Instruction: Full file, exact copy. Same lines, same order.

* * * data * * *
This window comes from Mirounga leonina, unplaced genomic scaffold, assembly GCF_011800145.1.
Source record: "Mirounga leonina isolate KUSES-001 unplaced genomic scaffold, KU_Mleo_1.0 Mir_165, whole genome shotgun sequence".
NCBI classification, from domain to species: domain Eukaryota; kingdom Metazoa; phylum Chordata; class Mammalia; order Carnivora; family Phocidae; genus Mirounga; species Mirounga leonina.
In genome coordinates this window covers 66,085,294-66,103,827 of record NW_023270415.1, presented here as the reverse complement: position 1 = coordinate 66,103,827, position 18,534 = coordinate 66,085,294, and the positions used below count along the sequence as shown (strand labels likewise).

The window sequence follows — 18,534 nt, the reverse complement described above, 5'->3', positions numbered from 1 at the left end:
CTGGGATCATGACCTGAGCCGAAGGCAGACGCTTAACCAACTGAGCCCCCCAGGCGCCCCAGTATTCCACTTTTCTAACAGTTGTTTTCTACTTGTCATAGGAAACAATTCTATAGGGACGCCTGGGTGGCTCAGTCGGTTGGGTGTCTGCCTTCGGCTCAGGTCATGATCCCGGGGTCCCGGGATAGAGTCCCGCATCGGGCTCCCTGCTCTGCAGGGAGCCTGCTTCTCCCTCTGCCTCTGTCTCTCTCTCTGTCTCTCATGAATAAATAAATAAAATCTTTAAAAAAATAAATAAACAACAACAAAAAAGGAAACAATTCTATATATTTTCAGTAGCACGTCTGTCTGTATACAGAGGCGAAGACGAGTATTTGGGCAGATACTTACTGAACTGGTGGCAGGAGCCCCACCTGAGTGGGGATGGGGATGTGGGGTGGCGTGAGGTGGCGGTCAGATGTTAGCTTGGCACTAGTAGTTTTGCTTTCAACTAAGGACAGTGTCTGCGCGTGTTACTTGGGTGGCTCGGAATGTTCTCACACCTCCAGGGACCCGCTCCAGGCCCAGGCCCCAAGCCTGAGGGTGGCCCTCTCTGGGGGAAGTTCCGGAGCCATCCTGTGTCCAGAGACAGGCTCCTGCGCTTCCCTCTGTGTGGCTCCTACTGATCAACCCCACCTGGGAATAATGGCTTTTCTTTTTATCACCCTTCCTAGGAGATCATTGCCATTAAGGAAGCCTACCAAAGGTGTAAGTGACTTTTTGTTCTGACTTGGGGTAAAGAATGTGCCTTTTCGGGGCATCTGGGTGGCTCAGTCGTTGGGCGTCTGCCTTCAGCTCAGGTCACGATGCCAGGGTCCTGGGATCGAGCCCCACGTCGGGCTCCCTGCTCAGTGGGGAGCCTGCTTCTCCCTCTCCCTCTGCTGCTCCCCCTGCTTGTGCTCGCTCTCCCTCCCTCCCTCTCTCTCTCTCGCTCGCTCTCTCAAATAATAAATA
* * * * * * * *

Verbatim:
This window comes from Mirounga leonina, unplaced genomic scaffold, assembly GCF_011800145.1.
Source record: "Mirounga leonina isolate KUSES-001 unplaced genomic scaffold, KU_Mleo_1.0 Mir_165, whole genome shotgun sequence".
NCBI classification, from domain to species: domain Eukaryota; kingdom Metazoa; phylum Chordata; class Mammalia; order Carnivora; family Phocidae; genus Mirounga; species Mirounga leonina.
In genome coordinates this window covers 66,085,294-66,103,827 of record NW_023270415.1, presented here as the reverse complement: position 1 = coordinate 66,103,827, position 18,534 = coordinate 66,085,294, and the positions used below count along the sequence as shown (strand labels likewise).

The window sequence follows — 18,534 nt, the reverse complement described above, 5'->3', positions numbered from 1 at the left end:
CTGGGATCATGACCTGAGCCGAAGGCAGACGCTTAACCAACTGAGCCCCCCAGGCGCCCCAGTATTCCACTTTTCTAACAGTTGTTTTCTACTTGTCATAGGAAACAATTCTATAGGGACGCCTGGGTGGCTCAGTCGGTTGGGTGTCTGCCTTCGGCTCAGGTCATGATCCCGGGGTCCCGGGATAGAGTCCCGCATCGGGCTCCCTGCTCTGCAGGGAGCCTGCTTCTCCCTCTGCCTCTGTCTCTCTCTCTGTCTCTCATGAATAAATAAATAAAATCTTTAAAAAAATAAATAAACAACAACAAAAAAGGAAACAATTCTATATATTTTCAGTAGCACGTCTGTCTGTATACAGAGGCGAAGACGAGTATTTGGGCAGATACTTACTGAACTGGTGGCAGGAGCCCCACCTGAGTGGGGATGGGGATGTGGGGTGGCGTGAGGTGGCGGTCAGATGTTAGCTTGGCACTAGTAGTTTTGCTTTCAACTAAGGACAGTGTCTGCGCGTGTTACTTGGGTGGCTCGGAATGTTCTCACACCTCCAGGGACCCGCTCCAGGCCCAGGCCCCAAGCCTGAGGGTGGCCCTCTCTGGGGGAAGTTCCGGAGCCATCCTGTGTCCAGAGACAGGCTCCTGCGCTTCCCTCTGTGTGGCTCCTACTGATCAACCCCACCTGGGAATAATGGCTTTTCTTTTTATCACCCTTCCTAGGAGATCATTGCCATTAAGGAAGCCTACCAAAGGTGTAAGTGACTTTTTGTTCTGACTTGGGGTAAAGAATGTGCCTTTTCGGGGCATCTGGGTGGCTCAGTCGTTGGGCGTCTGCCTTCAGCTCAGGTCACGATGCCAGGGTCCTGGGATCGAGCCCCACGTCGGGCTCCCTGCTCAGTGGGGAGCCTGCTTCTCCCTCTCCCTCTGCTGCTCCCCCTGCTTGTGCTCGCTCTCCCTCCCTCCCTCTCTCTCTCTCGCTCGCTCTCTCAAATAATAAATA